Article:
Almost every night, he visited me in my dreams. I would wake up scared and alone. I had no boyfriend, no family there to protect me. I tried to focus on normal 24-year-old things like studying, going to parties, making friends, and exploring.

Courtesy of @soulfood_sandra

But things took a turn. Back in Germany, he appeared at my old apartment building in the middle of the night.

Courtesy of @soulfood_sandra

He rang the doorbell of my parents, and then our neighbors. Surprisingly, my parents were the only ones on the block that didn’t wake up. He began a bizarre role play. He told everyone he was my fiancé and my parents were keeping me locked away from the world. He demanded to see me.

My neighbors called the police. Coincidentally, the officer knew my family and knew this wasn’t my boyfriend who was trying to get into the building. He spent the night in custody, and the next six months in a psychiatric ward where he was diagnosed with a number of mental health issues.

After this, he never reached out to me again. But even with him gone, I was left with lingering fear and Post-traumatic stress disorder (PTSD). As strange as it sounds, every situation has a hidden gift for you. After being harassed for four years, I learned a lot.

Today, I stand up for myself. Although I’ve lost my basic sense of trust, I have learned to let go of the fearful thoughts. I can trust my gut feeling again. I am also taking better care of my mental, physical, and spiritual health. When I need help, I ask for it right away. I don’t wait. I freed myself from the anger, resentment, and regrets.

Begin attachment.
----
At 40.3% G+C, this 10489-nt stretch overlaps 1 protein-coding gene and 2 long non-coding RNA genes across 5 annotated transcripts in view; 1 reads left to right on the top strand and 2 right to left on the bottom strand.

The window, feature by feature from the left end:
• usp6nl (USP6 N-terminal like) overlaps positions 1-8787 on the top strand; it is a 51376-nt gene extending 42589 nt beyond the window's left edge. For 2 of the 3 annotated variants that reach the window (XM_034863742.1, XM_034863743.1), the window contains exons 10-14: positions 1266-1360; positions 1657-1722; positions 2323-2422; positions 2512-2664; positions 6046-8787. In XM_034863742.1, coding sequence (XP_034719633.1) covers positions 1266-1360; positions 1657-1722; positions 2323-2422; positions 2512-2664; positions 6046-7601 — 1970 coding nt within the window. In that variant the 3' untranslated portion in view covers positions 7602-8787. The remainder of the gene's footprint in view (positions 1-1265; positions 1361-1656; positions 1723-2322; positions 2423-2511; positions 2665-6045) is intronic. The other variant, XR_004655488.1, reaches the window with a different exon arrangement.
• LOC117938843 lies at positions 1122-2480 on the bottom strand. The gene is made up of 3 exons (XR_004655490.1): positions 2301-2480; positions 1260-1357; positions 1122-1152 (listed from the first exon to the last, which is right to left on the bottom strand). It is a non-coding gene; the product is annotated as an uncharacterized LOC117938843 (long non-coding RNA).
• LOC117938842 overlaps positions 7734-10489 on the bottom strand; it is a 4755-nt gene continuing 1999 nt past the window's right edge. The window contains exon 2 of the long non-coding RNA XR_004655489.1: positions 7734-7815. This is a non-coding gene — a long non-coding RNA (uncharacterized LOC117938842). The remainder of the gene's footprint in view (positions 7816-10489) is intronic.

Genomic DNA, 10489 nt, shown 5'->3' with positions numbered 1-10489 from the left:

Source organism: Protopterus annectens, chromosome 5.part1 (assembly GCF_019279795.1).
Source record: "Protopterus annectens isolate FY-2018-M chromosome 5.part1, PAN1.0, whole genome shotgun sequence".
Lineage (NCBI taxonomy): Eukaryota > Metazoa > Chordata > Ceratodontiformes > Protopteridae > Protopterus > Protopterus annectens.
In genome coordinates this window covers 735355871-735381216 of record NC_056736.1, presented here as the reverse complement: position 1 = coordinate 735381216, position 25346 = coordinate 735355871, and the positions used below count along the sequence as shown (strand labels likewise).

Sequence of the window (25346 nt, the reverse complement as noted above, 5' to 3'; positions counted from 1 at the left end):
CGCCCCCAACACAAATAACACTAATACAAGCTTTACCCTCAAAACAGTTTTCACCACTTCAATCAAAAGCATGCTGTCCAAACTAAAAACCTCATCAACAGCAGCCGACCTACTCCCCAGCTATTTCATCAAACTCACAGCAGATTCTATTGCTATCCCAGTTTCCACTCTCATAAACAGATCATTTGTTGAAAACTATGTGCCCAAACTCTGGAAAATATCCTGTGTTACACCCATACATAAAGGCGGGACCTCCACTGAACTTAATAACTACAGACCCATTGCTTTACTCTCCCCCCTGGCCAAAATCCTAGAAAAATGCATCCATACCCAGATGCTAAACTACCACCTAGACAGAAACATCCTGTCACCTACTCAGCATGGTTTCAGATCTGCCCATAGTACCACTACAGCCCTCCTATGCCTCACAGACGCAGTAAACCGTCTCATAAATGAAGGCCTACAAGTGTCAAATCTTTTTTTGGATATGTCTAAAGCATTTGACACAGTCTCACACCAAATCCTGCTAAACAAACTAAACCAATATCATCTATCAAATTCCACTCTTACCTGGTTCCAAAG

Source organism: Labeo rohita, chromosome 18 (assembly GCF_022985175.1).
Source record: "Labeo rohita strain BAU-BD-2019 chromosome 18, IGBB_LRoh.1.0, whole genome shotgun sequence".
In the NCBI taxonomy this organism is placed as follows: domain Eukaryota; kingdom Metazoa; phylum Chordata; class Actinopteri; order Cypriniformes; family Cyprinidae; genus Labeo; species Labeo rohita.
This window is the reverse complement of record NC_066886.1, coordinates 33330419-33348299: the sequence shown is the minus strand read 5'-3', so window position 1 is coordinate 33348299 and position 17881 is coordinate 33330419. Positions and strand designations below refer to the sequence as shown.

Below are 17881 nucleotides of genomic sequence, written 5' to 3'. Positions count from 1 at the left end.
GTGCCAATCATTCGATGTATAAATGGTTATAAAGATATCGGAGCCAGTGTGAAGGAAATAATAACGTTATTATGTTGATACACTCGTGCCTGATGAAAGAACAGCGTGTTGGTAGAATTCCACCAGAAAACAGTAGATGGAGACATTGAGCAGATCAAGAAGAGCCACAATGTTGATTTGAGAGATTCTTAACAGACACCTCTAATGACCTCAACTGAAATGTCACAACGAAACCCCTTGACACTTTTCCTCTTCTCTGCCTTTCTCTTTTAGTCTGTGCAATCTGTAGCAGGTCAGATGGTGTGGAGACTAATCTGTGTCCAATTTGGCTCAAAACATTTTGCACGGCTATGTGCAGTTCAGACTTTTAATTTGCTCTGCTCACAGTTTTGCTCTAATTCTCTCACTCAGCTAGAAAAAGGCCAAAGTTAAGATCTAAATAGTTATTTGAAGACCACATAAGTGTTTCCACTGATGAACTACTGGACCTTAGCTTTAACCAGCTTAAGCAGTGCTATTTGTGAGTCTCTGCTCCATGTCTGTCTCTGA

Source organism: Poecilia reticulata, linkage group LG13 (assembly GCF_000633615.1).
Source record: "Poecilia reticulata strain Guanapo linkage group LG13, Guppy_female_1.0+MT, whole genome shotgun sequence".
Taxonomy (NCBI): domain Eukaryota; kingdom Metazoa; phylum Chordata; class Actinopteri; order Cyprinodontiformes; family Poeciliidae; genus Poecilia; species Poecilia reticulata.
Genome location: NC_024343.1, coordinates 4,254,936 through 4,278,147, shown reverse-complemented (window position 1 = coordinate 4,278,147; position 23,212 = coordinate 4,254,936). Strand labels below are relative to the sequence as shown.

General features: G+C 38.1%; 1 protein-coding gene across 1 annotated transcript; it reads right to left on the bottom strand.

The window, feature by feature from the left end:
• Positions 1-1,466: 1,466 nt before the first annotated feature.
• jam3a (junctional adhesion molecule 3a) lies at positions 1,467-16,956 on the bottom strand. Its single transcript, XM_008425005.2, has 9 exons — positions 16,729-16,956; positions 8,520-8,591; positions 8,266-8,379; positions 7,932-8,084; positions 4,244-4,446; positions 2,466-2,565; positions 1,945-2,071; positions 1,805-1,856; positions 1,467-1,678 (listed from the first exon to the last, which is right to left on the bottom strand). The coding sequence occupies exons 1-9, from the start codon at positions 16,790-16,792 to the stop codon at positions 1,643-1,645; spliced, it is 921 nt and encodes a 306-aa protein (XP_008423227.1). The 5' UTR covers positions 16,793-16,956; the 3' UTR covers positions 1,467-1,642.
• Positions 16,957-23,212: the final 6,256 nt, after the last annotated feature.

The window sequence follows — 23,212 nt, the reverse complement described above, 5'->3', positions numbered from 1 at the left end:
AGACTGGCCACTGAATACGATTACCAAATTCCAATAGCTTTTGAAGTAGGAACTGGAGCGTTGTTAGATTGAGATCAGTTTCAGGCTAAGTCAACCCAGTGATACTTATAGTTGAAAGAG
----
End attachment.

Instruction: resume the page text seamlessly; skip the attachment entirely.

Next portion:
I have begun traveling again for the first time in years. More importantly, I have found the strength to travel all by myself. Traveling alone has helped me to discover parts of my inner world I could have never discovered from others. I will never completely lose my fear, but I can strengthen my courage. Today, I work as a health coach to assist people in self-healing the mind, body, and soul.

Courtesy of @soulfood_sandra
Courtesy of @soulfood_sandra
Courtesy of @soulfood_sandra
Courtesy of @soulfood_sandra
Courtesy of @soulfood_sandra

When I went back and read my stalking journal and medical reports, he described the voices in his head. They were telling him I was in danger and he needed to help me. It took me a long time, but I learned to forgive him. He, too, was a victim, only of his own mind.

The most important thing I’ve learned from my journey is forgiveness is the key to freedom. Without it, I could have never moved on.”

This story was submitted to Love What Matters by Sandra of Brain Food Magazin. You can follow her journey on Instagram here. Submit your own story here, and subscribe to our free email newsletter for our best stories.